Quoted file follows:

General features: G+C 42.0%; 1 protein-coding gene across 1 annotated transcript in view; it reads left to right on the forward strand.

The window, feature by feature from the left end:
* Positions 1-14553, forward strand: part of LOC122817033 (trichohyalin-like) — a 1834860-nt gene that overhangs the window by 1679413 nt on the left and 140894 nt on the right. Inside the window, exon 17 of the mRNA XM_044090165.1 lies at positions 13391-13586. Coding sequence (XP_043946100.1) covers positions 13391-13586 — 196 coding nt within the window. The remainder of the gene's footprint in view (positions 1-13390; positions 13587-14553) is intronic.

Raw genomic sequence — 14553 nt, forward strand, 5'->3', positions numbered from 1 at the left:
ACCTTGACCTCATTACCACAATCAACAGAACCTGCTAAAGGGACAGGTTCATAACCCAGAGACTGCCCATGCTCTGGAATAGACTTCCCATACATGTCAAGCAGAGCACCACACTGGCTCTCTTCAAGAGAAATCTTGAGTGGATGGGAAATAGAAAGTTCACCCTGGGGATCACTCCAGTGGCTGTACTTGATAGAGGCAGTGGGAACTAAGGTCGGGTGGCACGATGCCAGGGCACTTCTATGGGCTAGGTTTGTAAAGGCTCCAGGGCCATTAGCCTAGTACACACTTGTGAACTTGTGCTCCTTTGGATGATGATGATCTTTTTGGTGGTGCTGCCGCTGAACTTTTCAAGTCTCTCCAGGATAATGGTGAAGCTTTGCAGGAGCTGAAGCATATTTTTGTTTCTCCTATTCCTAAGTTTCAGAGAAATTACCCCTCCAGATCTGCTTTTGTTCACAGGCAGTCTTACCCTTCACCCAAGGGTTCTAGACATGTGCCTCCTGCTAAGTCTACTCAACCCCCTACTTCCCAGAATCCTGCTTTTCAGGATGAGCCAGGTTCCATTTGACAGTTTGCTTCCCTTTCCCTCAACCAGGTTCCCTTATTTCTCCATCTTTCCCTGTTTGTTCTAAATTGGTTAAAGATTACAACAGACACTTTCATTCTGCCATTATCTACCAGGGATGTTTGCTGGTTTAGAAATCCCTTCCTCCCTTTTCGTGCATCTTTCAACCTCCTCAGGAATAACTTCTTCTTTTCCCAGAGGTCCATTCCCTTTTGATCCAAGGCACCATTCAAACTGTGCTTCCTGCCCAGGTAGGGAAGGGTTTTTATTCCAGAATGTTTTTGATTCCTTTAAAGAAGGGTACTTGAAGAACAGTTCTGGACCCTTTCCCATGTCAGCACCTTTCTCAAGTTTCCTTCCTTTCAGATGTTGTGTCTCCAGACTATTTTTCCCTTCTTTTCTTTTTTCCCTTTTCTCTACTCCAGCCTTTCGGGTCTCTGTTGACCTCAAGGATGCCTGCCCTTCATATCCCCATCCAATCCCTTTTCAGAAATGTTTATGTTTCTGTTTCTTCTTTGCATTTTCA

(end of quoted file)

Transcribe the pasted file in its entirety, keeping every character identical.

General features: G+C 42.0%; 1 protein-coding gene across 1 annotated transcript in view; it reads left to right on the forward strand.

The window, feature by feature from the left end:
* Positions 1-14553, forward strand: part of LOC122817033 (trichohyalin-like) — a 1834860-nt gene that overhangs the window by 1679413 nt on the left and 140894 nt on the right. Inside the window, exon 17 of the mRNA XM_044090165.1 lies at positions 13391-13586. Coding sequence (XP_043946100.1) covers positions 13391-13586 — 196 coding nt within the window. The remainder of the gene's footprint in view (positions 1-13390; positions 13587-14553) is intronic.

Raw genomic sequence — 14553 nt, forward strand, 5'->3', positions numbered from 1 at the left:
ACCTTGACCTCATTACCACAATCAACAGAACCTGCTAAAGGGACAGGTTCATAACCCAGAGACTGCCCATGCTCTGGAATAGACTTCCCATACATGTCAAGCAGAGCACCACACTGGCTCTCTTCAAGAGAAATCTTGAGTGGATGGGAAATAGAAAGTTCACCCTGGGGATCACTCCAGTGGCTGTACTTGATAGAGGCAGTGGGAACTAAGGTCGGGTGGCACGATGCCAGGGCACTTCTATGGGCTAGGTTTGTAAAGGCTCCAGGGCCATTAGCCTAGTACACACTTGTGAACTTGTGCTCCTTTGGATGATGATGATCTTTTTGGTGGTGCTGCCGCTGAACTTTTCAAGTCTCTCCAGGATAATGGTGAAGCTTTGCAGGAGCTGAAGCATATTTTTGTTTCTCCTATTCCTAAGTTTCAGAGAAATTACCCCTCCAGATCTGCTTTTGTTCACAGGCAGTCTTACCCTTCACCCAAGGGTTCTAGACATGTGCCTCCTGCTAAGTCTACTCAACCCCCTACTTCCCAGAATCCTGCTTTTCAGGATGAGCCAGGTTCCATTTGACAGTTTGCTTCCCTTTCCCTCAACCAGGTTCCCTTATTTCTCCATCTTTCCCTGTTTGTTCTAAATTGGTTAAAGATTACAACAGACACTTTCATTCTGCCATTATCTACCAGGGATGTTTGCTGGTTTAGAAATCCCTTCCTCCCTTTTCGTGCATCTTTCAACCTCCTCAGGAATAACTTCTTCTTTTCCCAGAGGTCCATTCCCTTTTGATCCAAGGCACCATTCAAACTGTGCTTCCTGCCCAGGTAGGGAAGGGTTTTTATTCCAGAATGTTTTTGATTCCTTTAAAGAAGGGTACTTGAAGAACAGTTCTGGACCCTTTCCCATGTCAGCACCTTTCTCAAGTTTCCTTCCTTTCAGATGTTGTGTCTCCAGACTATTTTTCCCTTCTTTTCTTTTTTCCCTTTTCTCTACTCCAGCCTTTCGGGTCTCTGTTGACCTCAAGGATGCCTGCCCTTCATATCCCCATCCAATCCCTTTTCAGAAATGTTTATGTTTCTGTTTCTTCTTTGCATTTTCA